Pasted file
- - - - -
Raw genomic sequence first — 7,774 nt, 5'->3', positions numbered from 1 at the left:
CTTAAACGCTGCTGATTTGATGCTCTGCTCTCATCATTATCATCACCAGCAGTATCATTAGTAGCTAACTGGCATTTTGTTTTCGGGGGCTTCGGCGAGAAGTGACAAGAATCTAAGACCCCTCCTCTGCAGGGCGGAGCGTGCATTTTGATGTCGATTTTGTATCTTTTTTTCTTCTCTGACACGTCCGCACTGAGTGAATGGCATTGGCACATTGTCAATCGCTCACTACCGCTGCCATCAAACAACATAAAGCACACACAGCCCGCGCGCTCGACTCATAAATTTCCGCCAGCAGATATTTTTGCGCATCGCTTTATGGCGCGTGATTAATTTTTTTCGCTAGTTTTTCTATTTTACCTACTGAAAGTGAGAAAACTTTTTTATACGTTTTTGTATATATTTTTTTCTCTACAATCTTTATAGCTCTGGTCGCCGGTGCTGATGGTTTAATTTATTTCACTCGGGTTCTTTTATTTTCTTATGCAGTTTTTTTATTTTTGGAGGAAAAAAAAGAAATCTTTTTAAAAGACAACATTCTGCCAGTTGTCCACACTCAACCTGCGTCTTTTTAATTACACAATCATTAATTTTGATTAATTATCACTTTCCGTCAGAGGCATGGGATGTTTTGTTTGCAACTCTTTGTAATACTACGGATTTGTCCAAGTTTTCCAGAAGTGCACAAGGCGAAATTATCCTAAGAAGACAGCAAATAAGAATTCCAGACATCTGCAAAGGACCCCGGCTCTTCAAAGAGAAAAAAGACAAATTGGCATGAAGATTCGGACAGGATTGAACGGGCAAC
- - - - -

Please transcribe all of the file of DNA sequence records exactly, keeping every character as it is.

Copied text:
Raw genomic sequence first — 7,774 nt, 5'->3', positions numbered from 1 at the left:
CTTAAACGCTGCTGATTTGATGCTCTGCTCTCATCATTATCATCACCAGCAGTATCATTAGTAGCTAACTGGCATTTTGTTTTCGGGGGCTTCGGCGAGAAGTGACAAGAATCTAAGACCCCTCCTCTGCAGGGCGGAGCGTGCATTTTGATGTCGATTTTGTATCTTTTTTTCTTCTCTGACACGTCCGCACTGAGTGAATGGCATTGGCACATTGTCAATCGCTCACTACCGCTGCCATCAAACAACATAAAGCACACACAGCCCGCGCGCTCGACTCATAAATTTCCGCCAGCAGATATTTTTGCGCATCGCTTTATGGCGCGTGATTAATTTTTTTCGCTAGTTTTTCTATTTTACCTACTGAAAGTGAGAAAACTTTTTTATACGTTTTTGTATATATTTTTTTCTCTACAATCTTTATAGCTCTGGTCGCCGGTGCTGATGGTTTAATTTATTTCACTCGGGTTCTTTTATTTTCTTATGCAGTTTTTTTATTTTTGGAGGAAAAAAAAGAAATCTTTTTAAAAGACAACATTCTGCCAGTTGTCCACACTCAACCTGCGTCTTTTTAATTACACAATCATTAATTTTGATTAATTATCACTTTCCGTCAGAGGCATGGGATGTTTTGTTTGCAACTCTTTGTAATACTACGGATTTGTCCAAGTTTTCCAGAAGTGCACAAGGCGAAATTATCCTAAGAAGACAGCAAATAAGAATTCCAGACATCTGCAAAGGACCCCGGCTCTTCAAAGAGAAAAAAGACAAATTGGCATGAAGATTCGGACAGGATTGAACGGGCAAC